Anxiety creeps in…

Almost two weeks ago I made the decision to reduce the dose of antidepressant (effexor-xr) I’m taking. I’ve been doing exceptionally well of late and I’ve been stable for a couple of months now and I feel ready to give it a go. Because the tablets are slow release I can’t divide them up, so my only choice was to halve the dose.

I’ve felt pretty good since then. I’ve noticed an increase in restlessness at night, but I think that’s more about the changing season. My colleagues have been complaining of ill sleep lately too, so I haven’t been worried about it other than taking some herbal supplements to help a bit.

This morning is the first time I’ve noticed the return of my anxiety. Firstly, I slept pretty badly last night and my dreams left me uneasy. I slept through my alarm so I was behind the ball and rushed my way out of the house.

My car was booked for a service and I had to drop it there on my way to work, and that’s when anxiety struck.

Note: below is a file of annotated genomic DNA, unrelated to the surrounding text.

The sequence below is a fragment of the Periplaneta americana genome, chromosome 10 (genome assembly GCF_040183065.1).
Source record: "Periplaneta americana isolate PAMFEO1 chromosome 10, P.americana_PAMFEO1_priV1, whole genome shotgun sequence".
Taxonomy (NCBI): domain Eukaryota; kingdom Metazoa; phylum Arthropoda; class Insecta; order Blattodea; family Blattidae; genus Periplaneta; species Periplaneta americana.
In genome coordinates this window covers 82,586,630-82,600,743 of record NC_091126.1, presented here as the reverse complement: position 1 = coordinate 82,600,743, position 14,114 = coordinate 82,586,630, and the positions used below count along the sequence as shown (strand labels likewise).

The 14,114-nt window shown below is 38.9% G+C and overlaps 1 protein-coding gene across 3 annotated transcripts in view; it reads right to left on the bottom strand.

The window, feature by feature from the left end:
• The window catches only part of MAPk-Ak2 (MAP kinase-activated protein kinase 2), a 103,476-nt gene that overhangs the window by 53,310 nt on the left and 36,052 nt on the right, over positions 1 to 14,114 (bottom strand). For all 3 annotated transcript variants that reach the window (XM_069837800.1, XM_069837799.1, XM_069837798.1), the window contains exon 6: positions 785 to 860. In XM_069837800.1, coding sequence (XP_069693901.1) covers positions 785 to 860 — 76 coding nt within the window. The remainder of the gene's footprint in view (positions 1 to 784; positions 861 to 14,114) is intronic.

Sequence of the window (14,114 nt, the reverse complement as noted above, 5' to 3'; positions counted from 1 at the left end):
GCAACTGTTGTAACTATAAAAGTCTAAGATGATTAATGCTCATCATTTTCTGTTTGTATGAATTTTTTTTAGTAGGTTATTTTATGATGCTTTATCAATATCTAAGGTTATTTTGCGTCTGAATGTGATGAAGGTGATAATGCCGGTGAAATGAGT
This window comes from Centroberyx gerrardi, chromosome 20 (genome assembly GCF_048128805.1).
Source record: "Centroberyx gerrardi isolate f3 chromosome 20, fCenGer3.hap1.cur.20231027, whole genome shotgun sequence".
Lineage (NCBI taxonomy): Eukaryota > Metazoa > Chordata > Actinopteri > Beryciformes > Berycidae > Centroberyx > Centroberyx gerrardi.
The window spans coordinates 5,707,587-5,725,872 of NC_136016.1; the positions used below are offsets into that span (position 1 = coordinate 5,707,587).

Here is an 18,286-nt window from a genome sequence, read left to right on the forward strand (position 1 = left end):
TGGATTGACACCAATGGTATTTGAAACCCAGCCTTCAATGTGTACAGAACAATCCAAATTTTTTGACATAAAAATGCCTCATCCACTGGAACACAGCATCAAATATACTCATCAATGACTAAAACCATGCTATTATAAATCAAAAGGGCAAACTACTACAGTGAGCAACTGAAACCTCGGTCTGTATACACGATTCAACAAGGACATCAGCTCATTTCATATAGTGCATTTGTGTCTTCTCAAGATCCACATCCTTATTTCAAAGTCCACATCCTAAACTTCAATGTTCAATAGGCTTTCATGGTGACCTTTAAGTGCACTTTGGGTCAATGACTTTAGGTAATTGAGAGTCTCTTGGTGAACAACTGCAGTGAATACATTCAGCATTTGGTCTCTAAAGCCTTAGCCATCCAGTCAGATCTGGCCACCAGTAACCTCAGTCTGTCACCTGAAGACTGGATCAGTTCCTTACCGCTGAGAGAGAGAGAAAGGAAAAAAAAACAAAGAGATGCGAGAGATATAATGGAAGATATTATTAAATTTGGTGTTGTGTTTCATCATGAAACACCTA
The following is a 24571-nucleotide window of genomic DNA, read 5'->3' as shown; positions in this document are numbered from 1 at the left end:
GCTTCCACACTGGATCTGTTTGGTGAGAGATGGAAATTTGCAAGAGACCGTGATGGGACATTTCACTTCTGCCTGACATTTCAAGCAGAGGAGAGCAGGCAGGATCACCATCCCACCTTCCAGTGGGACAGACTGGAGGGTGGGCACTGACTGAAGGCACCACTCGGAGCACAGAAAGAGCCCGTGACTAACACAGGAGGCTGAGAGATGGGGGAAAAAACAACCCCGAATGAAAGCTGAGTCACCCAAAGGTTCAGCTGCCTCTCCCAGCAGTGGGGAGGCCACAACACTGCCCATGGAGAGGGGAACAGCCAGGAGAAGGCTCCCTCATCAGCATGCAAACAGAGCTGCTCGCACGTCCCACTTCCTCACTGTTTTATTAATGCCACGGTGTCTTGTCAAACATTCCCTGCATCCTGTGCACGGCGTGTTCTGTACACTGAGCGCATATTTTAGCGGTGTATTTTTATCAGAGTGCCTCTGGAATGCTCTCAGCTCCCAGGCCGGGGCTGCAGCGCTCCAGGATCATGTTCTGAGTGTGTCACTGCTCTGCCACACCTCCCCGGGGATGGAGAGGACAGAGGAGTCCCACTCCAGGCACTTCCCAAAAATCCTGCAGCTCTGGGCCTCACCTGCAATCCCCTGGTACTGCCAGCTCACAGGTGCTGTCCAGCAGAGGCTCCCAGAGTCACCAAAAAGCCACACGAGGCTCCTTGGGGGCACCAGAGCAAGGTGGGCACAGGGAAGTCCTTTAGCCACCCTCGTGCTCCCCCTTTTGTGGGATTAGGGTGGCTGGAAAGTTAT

I used to suffer pretty badly from social phobia and anxiety in general and although these days it’s almost completely absent this morning I felt the familiar butterflies in my stomach, dry mouth and light-headedness as I got closer to the mechanics.

I panicked a little as I realised I might be regressing as I withdraw from the medication slightly. My head was flooded with memories of long sleepless nights locked in angst, desperately holding myself and wishing for my thoughts to silence. Films about all the times I’ve publicly humiliated myself played out behind my eyes and I felt the embarrassment as solidly as if I were still there in those moments.

And then I reminded myself that what I was feeling was anxiety and it’s ok for me to feel it. I exhaled and imagined my stomach expanding to give the butterflies room to frolick and the sensation slowly eased. My muscles unlocked and I smiled as I turned my vehicle into the yard and parked it. I was ok. I had beaten it!

Buoyed by my success in employing the skills I’ve recently learned and practised in therapy, I breezed into the office and dropped off my key to the friendly (good looking!) mechanic.

As I sit here now in the sun waiting for a bus I know I can deal with anxiety if she rears her head again. I can use ACT-based* techniques to make space for it and let the sensations peak and fade without resistance, observing them with mild curiosity and a smile because I’ve made peace with them and they don’t own me anymore.

*ACT = acceptance and commitment therapy

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